Not ten steps later, he turned around and looked at us and asked us if we were Christians.

I could have thrown up right then.  It has been my experience that when someone asks you that question, no good really comes of it.  They either spend an hour trying to fight you down off of your beliefs or they try and wheedle you out of money, etc.  This guy looked more like the latter than the former, so I grabbed John’s hand a little tighter to try and get him to answer the question and keep walking.

He doesn’t, of course, and this homeless man launches into this huge story about how he walked into a church earlier that day and the congregation did nothing but take him to Chick-Fil-A for a meal.  Then he goes on and on about how he was really Christian and then fell on hard times because, get this–both his mother and sister are institutionalized for mental disorders.  Right then I was ready to get the heck out of there.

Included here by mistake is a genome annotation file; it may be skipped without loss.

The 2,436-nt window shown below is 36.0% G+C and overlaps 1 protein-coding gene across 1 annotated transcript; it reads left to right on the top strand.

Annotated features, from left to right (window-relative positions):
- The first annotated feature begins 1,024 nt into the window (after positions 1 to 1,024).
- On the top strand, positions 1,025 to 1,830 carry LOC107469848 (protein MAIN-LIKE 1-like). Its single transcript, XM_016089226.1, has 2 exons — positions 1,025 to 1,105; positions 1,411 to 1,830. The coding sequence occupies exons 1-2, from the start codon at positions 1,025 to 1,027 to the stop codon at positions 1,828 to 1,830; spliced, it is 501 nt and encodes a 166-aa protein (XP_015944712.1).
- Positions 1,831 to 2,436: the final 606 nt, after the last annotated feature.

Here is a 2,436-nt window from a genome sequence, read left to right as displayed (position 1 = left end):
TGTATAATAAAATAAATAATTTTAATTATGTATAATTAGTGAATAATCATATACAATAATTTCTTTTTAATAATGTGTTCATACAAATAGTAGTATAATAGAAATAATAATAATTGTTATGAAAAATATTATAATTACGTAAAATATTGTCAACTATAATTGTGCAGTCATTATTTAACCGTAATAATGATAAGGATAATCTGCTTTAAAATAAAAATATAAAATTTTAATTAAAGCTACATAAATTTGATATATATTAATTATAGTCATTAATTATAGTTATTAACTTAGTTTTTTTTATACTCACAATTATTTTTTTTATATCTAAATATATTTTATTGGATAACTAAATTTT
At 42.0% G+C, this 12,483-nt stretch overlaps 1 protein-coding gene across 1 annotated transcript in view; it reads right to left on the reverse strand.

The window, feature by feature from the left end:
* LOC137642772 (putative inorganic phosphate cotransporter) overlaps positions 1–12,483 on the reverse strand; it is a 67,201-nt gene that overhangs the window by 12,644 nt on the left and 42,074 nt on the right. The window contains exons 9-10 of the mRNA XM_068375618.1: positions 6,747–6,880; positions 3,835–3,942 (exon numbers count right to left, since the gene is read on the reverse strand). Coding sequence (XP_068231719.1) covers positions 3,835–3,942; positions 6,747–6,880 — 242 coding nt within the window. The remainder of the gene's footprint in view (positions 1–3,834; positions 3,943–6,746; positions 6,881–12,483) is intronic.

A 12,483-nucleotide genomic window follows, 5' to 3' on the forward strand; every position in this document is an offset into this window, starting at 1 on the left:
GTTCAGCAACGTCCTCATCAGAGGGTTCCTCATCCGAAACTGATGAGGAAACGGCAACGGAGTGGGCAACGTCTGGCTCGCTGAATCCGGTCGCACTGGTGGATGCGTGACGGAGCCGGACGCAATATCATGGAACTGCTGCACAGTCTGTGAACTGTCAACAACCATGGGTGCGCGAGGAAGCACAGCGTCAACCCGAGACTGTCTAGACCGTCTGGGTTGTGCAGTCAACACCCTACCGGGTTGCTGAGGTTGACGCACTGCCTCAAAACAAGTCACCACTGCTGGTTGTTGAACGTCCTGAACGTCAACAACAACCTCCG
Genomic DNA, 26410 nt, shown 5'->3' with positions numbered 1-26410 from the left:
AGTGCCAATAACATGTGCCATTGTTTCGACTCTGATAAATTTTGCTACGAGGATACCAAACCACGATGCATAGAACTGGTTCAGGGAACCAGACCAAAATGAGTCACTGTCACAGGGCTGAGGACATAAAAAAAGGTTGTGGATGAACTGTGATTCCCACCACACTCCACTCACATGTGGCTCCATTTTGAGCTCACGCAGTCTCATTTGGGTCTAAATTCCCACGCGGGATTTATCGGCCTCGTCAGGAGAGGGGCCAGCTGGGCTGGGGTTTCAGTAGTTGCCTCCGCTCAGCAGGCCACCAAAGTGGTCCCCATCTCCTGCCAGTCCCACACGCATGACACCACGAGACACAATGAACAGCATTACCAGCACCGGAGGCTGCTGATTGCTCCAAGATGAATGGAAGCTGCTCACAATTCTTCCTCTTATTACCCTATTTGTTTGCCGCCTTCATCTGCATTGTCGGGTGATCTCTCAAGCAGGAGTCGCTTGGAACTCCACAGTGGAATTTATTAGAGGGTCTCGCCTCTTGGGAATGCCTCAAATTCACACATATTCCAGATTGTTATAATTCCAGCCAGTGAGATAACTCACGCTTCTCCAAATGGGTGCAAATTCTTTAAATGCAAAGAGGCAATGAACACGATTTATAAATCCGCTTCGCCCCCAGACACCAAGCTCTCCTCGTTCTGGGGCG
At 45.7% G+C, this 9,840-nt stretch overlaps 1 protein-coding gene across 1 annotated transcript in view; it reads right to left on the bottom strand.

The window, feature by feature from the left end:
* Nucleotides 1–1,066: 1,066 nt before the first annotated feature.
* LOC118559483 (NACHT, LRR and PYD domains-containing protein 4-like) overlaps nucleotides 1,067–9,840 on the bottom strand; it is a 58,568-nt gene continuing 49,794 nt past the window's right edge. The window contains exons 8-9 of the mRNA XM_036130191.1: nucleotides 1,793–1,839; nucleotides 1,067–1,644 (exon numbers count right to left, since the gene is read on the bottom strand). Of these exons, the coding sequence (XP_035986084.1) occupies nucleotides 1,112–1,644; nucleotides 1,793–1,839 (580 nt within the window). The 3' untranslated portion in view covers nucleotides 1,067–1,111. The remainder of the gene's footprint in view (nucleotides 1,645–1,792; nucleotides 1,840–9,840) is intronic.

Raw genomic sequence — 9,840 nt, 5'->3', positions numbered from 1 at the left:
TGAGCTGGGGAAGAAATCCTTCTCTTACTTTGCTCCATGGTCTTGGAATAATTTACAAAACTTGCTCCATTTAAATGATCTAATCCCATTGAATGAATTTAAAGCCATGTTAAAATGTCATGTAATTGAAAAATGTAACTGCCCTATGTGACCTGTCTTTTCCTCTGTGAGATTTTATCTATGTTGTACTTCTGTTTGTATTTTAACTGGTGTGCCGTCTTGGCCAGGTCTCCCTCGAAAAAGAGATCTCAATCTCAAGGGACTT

So by this point, John and I have gotten to our “turn off” to go back to our apartment, and he’s been talking to us for 30 minutes.  Since he’s been FOLLOWING us so far, I’m afraid to turn down our street in case he follows us there, too.  I really, really cannot emphasize how creepy this guy is.  He obviously knows his Bible, but he’s so pushy…he keeps sort of preaching on how Christians should take each other into their homes to care for one another.  So, of course, he eventually asks if he can take a shower at our house.  I shout “no” so loudly that it startles both John and the homeless man (who has refused to give us his name, because he’s rejected his other name in favor of a new name that Jesus will give him.  Ooookay).  Instead, John gives the homeless guy his watch to get him to a) wait for us and b) as a guarantee that we will come back for him.